Hot-Butt Dropper Caddis



Daiichi 1180 size 14-18; 12 is a great small stream attractor size


Brown or Tan 8/0 thread

Dropper Loop:

8lb maximum fishing line

Egg Sack:

Any fine caddis green or chartreuse dubbing


X-small gold wire


Peacock Herl


Brown dry fly grade hackle


Bleach elk hair


This is my go to fly to match the Mother's Day caddis hatch on the Yakima River. These early May Grannom Caddis flies have a dark body matched perfectly by peacock herl. I always like the concept of the dropper as it doubles your chances and the loop addition to this fly makes for a more efficient ride. This pattern also makes for a great small stream searching and attractor pattern throughout most of the season.

Tying Instruction

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Step 1: Start the thread about 1/3 of a shank length behind the eye. Tie in a length of 8lb mono to form a small loop extending past the bend of the hook. This will act as a second "eye" to tie tippet onto for a dropper. Once the mono loop has been secured coat the thread wraps with a small amount of Zap-A-Gap.

Step 2: Create a small ball of dubbing at the rear of the hook. The dubbing ball should extend from about the barb to the point of the hook.

Step 3:Tie in about a four inch length of fine gold wire and four strands of peacock herl. I like to tie everything in starting about 10% of a shank length behind the eye of the hook and wrap back to the dubbing ball. This will keep the body nice and even. Once everything is all tied in, bring the thread back up to 10% behind the eye.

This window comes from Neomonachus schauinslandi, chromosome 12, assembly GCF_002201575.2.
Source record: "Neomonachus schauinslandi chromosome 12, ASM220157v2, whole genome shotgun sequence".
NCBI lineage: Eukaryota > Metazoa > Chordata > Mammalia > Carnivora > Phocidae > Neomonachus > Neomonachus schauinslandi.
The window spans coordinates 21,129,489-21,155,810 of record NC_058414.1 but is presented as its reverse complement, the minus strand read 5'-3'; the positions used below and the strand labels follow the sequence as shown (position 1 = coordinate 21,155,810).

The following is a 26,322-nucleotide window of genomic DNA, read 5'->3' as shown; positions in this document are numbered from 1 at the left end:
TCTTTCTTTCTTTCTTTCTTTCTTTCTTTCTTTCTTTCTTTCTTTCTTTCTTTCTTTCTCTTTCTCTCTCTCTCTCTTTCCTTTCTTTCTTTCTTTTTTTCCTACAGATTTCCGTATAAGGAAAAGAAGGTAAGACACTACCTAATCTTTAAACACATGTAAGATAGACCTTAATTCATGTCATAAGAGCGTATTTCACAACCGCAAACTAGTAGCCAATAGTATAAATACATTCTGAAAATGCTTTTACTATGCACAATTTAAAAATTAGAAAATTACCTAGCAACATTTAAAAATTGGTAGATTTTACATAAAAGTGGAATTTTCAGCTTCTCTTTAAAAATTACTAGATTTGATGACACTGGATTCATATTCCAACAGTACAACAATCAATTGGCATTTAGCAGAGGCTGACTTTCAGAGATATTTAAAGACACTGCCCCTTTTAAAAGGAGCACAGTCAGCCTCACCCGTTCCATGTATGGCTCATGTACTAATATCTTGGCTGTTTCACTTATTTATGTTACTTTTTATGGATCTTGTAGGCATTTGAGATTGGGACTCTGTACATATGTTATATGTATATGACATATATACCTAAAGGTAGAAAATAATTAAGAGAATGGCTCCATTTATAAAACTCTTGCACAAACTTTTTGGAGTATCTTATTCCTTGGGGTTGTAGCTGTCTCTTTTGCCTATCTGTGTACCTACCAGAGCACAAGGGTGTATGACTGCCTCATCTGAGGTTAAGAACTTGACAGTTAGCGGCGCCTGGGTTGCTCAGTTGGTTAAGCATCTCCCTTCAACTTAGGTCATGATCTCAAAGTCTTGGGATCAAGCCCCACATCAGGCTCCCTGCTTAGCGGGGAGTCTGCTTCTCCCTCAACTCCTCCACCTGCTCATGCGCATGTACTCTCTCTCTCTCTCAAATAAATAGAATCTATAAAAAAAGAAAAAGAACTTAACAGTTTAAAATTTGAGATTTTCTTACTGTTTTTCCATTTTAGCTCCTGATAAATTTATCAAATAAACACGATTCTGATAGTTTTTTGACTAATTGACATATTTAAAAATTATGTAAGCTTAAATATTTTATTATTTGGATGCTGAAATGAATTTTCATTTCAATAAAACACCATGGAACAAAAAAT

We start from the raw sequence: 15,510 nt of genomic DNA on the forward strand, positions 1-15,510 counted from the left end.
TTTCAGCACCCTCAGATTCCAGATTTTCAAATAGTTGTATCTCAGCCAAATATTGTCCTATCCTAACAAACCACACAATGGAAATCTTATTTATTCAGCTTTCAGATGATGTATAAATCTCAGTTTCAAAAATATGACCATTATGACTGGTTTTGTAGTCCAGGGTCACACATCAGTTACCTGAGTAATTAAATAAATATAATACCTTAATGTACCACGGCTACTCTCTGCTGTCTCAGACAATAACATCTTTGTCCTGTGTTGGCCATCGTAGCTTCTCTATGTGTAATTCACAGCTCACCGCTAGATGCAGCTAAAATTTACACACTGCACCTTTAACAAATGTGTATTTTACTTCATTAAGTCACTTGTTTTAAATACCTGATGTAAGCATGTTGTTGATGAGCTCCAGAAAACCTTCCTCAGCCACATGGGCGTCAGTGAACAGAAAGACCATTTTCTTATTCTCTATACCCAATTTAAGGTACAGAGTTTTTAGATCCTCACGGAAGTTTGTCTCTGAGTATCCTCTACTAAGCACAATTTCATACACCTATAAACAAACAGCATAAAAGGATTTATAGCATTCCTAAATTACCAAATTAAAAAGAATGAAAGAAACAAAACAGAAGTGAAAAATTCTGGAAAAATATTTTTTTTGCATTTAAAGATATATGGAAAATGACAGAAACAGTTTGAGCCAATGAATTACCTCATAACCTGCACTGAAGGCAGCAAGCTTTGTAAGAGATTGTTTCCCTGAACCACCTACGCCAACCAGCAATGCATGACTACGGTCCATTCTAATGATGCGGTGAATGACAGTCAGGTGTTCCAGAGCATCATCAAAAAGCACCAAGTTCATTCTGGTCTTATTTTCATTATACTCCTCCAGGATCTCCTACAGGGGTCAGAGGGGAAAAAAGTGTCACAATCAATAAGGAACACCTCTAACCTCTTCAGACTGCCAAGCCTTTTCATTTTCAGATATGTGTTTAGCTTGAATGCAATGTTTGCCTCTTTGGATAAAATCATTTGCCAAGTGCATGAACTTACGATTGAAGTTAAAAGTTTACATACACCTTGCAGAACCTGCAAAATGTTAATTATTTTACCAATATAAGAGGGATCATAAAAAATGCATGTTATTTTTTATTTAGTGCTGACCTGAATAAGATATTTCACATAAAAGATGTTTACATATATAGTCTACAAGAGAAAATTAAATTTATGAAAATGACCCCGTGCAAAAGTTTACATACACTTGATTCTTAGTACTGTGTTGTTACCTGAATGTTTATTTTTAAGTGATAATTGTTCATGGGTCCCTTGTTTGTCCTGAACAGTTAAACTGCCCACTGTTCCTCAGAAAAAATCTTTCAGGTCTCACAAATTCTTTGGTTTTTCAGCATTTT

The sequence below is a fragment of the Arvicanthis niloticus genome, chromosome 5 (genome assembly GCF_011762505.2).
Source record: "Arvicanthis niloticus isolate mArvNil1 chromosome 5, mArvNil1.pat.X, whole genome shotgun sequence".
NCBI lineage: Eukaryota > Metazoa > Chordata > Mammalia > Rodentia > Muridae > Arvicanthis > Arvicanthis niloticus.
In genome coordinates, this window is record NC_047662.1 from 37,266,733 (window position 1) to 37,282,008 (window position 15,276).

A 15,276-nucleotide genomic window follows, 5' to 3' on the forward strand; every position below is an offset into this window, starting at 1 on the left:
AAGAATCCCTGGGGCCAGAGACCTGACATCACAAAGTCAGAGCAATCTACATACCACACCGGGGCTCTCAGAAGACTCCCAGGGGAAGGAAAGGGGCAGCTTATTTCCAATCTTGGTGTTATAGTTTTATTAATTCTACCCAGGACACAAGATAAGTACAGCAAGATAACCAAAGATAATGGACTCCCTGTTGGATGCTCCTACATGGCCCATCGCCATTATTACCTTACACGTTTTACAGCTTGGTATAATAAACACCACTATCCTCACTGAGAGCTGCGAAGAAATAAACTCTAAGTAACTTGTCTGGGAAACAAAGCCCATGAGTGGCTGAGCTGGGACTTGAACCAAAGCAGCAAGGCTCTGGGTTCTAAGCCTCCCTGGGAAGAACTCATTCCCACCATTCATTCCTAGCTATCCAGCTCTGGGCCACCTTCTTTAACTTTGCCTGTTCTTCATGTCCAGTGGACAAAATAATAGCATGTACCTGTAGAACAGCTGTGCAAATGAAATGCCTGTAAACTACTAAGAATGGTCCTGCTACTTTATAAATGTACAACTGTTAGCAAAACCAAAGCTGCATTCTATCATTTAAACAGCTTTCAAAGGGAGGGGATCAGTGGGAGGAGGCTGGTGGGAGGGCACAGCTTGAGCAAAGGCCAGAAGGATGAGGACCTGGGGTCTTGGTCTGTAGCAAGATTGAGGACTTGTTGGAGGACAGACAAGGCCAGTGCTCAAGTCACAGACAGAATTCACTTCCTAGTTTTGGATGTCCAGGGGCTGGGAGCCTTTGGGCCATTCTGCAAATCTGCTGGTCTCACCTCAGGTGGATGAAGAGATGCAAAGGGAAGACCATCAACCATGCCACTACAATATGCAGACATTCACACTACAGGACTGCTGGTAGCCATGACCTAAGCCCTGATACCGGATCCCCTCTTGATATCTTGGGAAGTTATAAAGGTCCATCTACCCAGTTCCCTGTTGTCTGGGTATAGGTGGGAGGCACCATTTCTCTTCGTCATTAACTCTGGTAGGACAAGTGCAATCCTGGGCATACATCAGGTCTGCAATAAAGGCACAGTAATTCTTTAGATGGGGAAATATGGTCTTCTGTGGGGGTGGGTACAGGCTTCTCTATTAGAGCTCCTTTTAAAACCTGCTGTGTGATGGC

Step 4: Spin the peacock herl strands together to create a rope and wrap it up to the 10% point behind the eye to form the body.

Step 5: Tie in a brown hackle feather butt first just in front of the body. Wrap the hackle back palmer style to the ball of dubbing. Remember that the more wraps that you do the higher this fly will ride. Now counter wrap the wire up the body and through the hackle to form the rib and tie it off behind the eye. This will also hold the hackle down.

Step 6: Cut a good sized clump of bleached elk hair and use a hair stacker to even up the tips. I like to tie in the hair just slightly long than the hook shank and it is important to make sure that it is centered over the top of the hook before tying it down. It is important to first make a couple of loose wraps than increase the tension and make several tight wraps.

Native Trout Fly Fishing

Step 7: Trim the butts of the hair fibers down to just in front of the eye of the hook and whip finish and head cement

Native Trout Fly Fishing